Next, you must identify the first cell of 10 empty rows and four columns for the regression data display. Position the cursor in the first empty column to the right of the "Regression Line" column, and press Enter. This will display the output listed in Figure IIC. The value labeled "X coefficient" is the slope of the regression line and the value labeled "constant" is the Y-intercept.

The next step involves manual handling of the data and creating a scatter graph. A formula must be created to describe the regression line so it will overlay a scatter graph of the individual data points. The formula is: Y = B + mX, where B is the Y-intercept, m is the slope, and X is the reference data point.

This formula can be entered by placing the cursor in the "Regression Line" column next to the first set of data points, and pressing the + key to initiate the formula. Moving the cursor to the constant value, and pressing F4, the absolute location key, identifies it as the Y-intercept. Now move the cursor to the X-coefficient value and press F4 and * to identify the slope. The cursor has now returned to its orginal position and can be moved to the first reference data point. Pressing Return will finalize the formula.

The calculated value will appear in the "Regression Line" column. You are now ready to copy the formula to the cells below using the copy function key in the menu. The slope and intercept factors w Ill be held constant because they were identified by the absolute value key, F4, and only the reference value will be allowed to change as the formula is copied down the column and the calculated values appear.

Up to this point, the data pairs have been in the order they were entered. They can now be sorted by positioning the cursor on the first value under reference data and executing the menu commands: Database, Sort, Reset Conditions, and Select Data Range (/DSRD). In the same manner as before, define the range by highlighting all three columns of data. The commands A and G, for ascending order and go, complete the sorting procedure. This is much quicker than sorting before entering the data.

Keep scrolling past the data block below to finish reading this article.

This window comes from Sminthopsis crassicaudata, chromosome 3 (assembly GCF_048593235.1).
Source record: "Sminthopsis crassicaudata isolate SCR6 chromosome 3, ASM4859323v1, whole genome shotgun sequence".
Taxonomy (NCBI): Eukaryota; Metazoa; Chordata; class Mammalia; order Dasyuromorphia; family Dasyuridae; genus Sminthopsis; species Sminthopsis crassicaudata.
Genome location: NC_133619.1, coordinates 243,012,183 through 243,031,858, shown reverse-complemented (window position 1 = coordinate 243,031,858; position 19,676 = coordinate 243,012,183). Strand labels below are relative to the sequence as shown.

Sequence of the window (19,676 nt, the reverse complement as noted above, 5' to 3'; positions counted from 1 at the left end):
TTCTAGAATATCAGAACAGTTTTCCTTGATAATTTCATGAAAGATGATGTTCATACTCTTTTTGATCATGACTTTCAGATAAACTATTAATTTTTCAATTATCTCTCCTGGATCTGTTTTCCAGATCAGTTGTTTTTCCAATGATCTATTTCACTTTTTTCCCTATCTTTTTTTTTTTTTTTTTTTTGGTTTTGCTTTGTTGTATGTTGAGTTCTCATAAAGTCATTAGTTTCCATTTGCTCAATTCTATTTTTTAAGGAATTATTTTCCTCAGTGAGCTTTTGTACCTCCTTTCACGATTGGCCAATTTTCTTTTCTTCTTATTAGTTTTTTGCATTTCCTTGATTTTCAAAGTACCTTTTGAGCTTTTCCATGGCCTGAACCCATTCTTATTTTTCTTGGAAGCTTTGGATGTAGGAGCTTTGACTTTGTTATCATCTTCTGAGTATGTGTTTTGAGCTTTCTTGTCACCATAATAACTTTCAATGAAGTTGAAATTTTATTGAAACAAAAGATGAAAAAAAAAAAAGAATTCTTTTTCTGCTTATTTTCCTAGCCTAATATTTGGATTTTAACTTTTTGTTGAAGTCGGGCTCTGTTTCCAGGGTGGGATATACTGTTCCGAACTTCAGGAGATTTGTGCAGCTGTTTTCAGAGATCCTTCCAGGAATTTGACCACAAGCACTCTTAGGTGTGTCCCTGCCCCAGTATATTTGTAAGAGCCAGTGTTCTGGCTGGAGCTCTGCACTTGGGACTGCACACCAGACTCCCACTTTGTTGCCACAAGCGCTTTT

Drawing the graph requires a little more keyboard input. Always begin with the cursor at the top of the reference column. The graph-drawing macro has been named Ig, so hold ALT and press G to invoke it.

With the cursor at the top of the range of values that will be plotted on the X axis, highlight the column as before, then repeat the procedure for the Y axis data and the regression line data. These will both be plotted on the Y axis.

Commands in the macros will now pause so graph titles can be added. Use whatever is logical for your particular situation. I used: Regression Analysis: Glucose; Paramax vs. Hitachi 705; Hitachi, mg/dl; Paramax, mg/dl.

Press Return at the end of each line, and then assign legends and symbols for each of the data groups in the same manner. I used Data Pairs and Regression Line.

After the titles have been entered, the graph itself must be saved as a separate file for printing and kept with the worksheet for future reference. It is most convenient to use the same name for both. For this example, I used GLUCOSE for both the graph and file names.

All of the data entry is now complete, and the graph, similar to Figure III, will appear on screen. Pressing any key will remove it, so this is a good point at which to save the worksheet for future use. The section of the worksheet containing your data and the graph should be printed using the Lotus Print Graph program.

Days of analysis are now matters of minutes. The program offers a cost savings for the time saved, but also a comfort savings when you realize you don't have to take it home to finish.
COPYRIGHT 1989 Nelson Publishing
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Copyright 1989 Gale, Cengage Learning. All rights reserved.

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Author:Ulstein, Howard
Publication:Medical Laboratory Observer
Article Type:column
Date:Aug 1, 1989
Words:1388